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Passion Sets Trumpeter's Tempo : Jazz: The beat quickens when Arturo Sandoval discusses his friend and mentor Dizzy Gillespie, whom he calls 'my only hero.' Sandoval appears tonight in Costa Mesa.

October 20, 1995|BILL KOHLHAASE | SPECIAL TO THE TIMES

Before playing tonight at the Orange County Performing Arts Center, trumpeter Arturo Sandoval is making a pilgrimage to Hollywood to attend the unveiling of trumpet legend Dizzy Gillespie's star on the Hollywood Walk of Fame.

"I'm happy about the star," said Sandoval, a Gillespie protege and longtime member of Gillespie's cross-cultural ensemble, the United Nations Orchestra.

"But at the same time, I'm sad and disappointed. That star should already be there," he said a phone conversation from Los Angeles earlier this week while waiting to board a plane for quick trip to Costa Rica. "[Gillespie] is a very important American musician who gives a lot of prestige to [the country's] cultural position.

"I took a walk [along the boulevard] once and saw a lot of names who can't even compare to Diz, to Charlie Parker," he said. "It's an insult to cultural dignity."

Much like his trumpet playing, Sandoval is passionate when he talks about music and musicians. In conversation, the Cuban-born trumpeter's still-improving English is sprinkled with unique twists and word-pairings and occasionally spiked with profanity. At no time is he more animated than when he's talking about the man he calls "my only hero."

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Gillespie was much more than an employer to Sandoval, and the younger man's music, by his own admission, will be forever tied to his mentor's.

"Dizzy made an impression you can't imagine on me," he said. "I had the opportunity to know him well and be with him in different circumstances and in different bands.

"I admire, besides his musical genius, his love of the music. Until the day he died, he had the same mentality as the new kid on the block, the cat who's out there fighting to get the information, to get involved as much as he could. He took the time to talk to everybody, to teach you what he knew, to share ideas, to give advice.

"That's the most important thing about him, the kind of man he was. He was an incredible human being with a big heart in the middle of his chest."

*

There's no better example of the results of that big-heartedness than Sandoval himself, who first met Gillespie in 1977. The young Cuban trumpeter, however, had been familiar with Gillespie since age 14, when a fellow student at the Cuban National Institute of Music played some be-bop recordings for him.

He was born in the village of Artemisa in 1949 but had little exposure to music during his formative years.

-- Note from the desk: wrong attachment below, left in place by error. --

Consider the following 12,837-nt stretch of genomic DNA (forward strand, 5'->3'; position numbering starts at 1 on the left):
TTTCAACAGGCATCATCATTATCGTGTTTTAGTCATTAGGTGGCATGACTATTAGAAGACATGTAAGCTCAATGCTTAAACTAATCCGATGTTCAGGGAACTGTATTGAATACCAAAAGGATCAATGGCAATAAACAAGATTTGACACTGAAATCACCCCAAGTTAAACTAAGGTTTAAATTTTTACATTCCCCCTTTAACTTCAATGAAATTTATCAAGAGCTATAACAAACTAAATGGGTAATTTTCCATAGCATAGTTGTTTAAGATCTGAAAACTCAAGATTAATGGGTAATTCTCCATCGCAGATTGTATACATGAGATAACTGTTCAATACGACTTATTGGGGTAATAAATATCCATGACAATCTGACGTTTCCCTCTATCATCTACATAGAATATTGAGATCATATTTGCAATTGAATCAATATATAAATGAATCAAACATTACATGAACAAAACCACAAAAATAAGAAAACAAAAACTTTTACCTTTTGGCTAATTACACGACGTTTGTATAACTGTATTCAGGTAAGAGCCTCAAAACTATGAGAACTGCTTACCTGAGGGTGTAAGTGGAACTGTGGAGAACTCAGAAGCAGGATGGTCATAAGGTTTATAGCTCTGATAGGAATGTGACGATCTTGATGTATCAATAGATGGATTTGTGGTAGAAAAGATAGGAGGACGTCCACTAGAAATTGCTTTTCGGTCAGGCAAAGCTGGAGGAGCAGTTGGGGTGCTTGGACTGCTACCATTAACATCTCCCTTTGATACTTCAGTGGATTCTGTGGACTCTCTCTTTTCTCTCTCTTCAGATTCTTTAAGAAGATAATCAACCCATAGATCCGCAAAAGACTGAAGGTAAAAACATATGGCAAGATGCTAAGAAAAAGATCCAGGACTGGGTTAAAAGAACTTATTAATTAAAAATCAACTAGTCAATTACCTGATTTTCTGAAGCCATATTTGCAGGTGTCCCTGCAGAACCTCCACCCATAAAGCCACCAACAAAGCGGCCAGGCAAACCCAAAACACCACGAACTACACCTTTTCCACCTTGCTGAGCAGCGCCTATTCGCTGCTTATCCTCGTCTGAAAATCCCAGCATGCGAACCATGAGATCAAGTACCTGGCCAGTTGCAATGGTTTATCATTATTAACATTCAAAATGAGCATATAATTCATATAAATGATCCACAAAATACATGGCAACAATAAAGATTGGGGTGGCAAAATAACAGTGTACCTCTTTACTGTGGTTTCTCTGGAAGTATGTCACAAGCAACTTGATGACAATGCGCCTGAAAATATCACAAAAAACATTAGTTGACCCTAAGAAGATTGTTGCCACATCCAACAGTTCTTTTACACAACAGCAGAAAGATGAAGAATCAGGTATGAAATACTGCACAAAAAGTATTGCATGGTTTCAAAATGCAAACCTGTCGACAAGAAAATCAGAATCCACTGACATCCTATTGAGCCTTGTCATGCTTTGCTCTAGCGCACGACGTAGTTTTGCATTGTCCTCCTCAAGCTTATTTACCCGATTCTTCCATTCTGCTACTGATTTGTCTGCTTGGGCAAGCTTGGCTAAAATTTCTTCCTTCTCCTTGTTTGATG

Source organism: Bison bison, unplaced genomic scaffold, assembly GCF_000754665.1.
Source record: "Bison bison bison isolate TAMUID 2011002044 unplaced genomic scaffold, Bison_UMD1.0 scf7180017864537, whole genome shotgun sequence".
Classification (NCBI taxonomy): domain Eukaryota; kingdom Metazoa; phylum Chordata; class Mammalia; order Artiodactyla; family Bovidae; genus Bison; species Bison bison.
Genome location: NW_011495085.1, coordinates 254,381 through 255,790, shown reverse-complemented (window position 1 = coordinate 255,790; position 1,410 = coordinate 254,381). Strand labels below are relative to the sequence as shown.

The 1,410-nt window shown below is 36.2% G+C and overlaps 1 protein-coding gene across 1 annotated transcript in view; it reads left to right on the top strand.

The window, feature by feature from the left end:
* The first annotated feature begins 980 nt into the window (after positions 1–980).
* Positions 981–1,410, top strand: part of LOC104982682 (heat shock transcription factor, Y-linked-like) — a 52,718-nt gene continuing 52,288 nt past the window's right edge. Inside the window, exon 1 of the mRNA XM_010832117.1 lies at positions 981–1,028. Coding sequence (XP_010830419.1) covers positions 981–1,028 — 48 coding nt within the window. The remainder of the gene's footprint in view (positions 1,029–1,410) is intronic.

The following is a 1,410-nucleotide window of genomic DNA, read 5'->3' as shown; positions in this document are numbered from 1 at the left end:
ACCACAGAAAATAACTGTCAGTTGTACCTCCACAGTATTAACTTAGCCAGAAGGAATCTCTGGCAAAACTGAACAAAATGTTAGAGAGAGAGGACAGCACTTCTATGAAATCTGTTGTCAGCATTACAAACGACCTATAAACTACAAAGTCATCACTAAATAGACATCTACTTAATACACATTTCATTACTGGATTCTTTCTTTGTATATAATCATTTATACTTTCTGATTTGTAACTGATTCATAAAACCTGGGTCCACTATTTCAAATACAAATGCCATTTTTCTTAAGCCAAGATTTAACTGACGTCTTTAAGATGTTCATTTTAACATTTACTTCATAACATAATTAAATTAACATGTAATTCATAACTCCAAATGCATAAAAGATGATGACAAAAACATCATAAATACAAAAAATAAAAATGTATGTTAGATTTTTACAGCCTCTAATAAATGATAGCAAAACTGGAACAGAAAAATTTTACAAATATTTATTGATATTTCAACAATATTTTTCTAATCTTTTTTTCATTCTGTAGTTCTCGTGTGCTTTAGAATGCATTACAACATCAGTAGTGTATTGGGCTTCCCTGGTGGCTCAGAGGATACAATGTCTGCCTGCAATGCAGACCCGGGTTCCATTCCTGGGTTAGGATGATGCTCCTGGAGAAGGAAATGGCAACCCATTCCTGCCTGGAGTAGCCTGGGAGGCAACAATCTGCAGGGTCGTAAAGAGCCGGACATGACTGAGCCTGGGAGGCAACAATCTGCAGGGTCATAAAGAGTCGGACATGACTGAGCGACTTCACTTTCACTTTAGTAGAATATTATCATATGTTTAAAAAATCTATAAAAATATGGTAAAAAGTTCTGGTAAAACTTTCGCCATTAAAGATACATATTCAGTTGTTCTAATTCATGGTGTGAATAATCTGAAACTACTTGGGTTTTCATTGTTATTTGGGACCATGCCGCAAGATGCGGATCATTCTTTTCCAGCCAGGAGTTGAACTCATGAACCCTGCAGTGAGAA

"My parents had no music. I got involved when [the town] put together a marching band and I joined at 10. They gave me several instruments to try until I landed on the trumpet and decided to keep it."

He progressed quickly. Sandoval was tabbed at age 16 to join the Cuban National All Star band, working his way from sixth to second chair in two years.

He spent some time in the military, and once was jailed for listening to jazz on Voice of America broadcasts.

"They accused me of listening to the voice of the enemy," Sandoval recalled. "They called jazz the music of the imperialist."

Once out of the service, Sandoval joined with keyboardist Chucho Valdes and saxophonist Paquito D'Rivera, his partners in an earlier ensemble, the Orquesta Cubana de Musica Moderna, to form Irakere (meaning "jungle") a band that later gained considerable notice in the United States.

It was as a member of Irakere and a prominent figure on the Cuban music scene that Sandoval met Gillespie. When he learned that Gillespie would be arriving in Havana to check out the local music scene, Sandoval went to the docks to meet his idol. Gillespie, not knowing that Sandoval was a musician, hired him as a chauffeur. It wasn't until later that night when Gillespie arrived at a concert hall for a performance with Irakere that he discovered his chauffeur was a trumpeter.

Thus began a long friendship. Gillespie helped introduce Irakere to U.S. audiences, then hired Sandoval to join him in the United Nations Orchestra, where he stayed until Gillespie died in 1993.

After persuading Cuban authorities to allow his family to travel with him when touring with Gillespie, Sandoval, under Gillespie's guidance, defected to the United States in 1990 while in Rome.

When asked about the status of music in Cuba and his experiences, Sandoval's passions are aroused.

"I didn't get much opportunity to play [classical music] when I was there and studying. The were always bringing in violinists and pianists from Russia to feature with the orchestra [the state orchestra of Cuba]. They never gave me a chance.

"A lot of people believe that the Cuban government supports the arts. They are completely wrong. But Cuba is naturally and forever a musical country. And when you have a talent or a mission on earth to do music, you do it. It doesn't matter how awful the government is, how inconvenient it is or how difficult. You go out and do it. You don't want to be a frustrated person."

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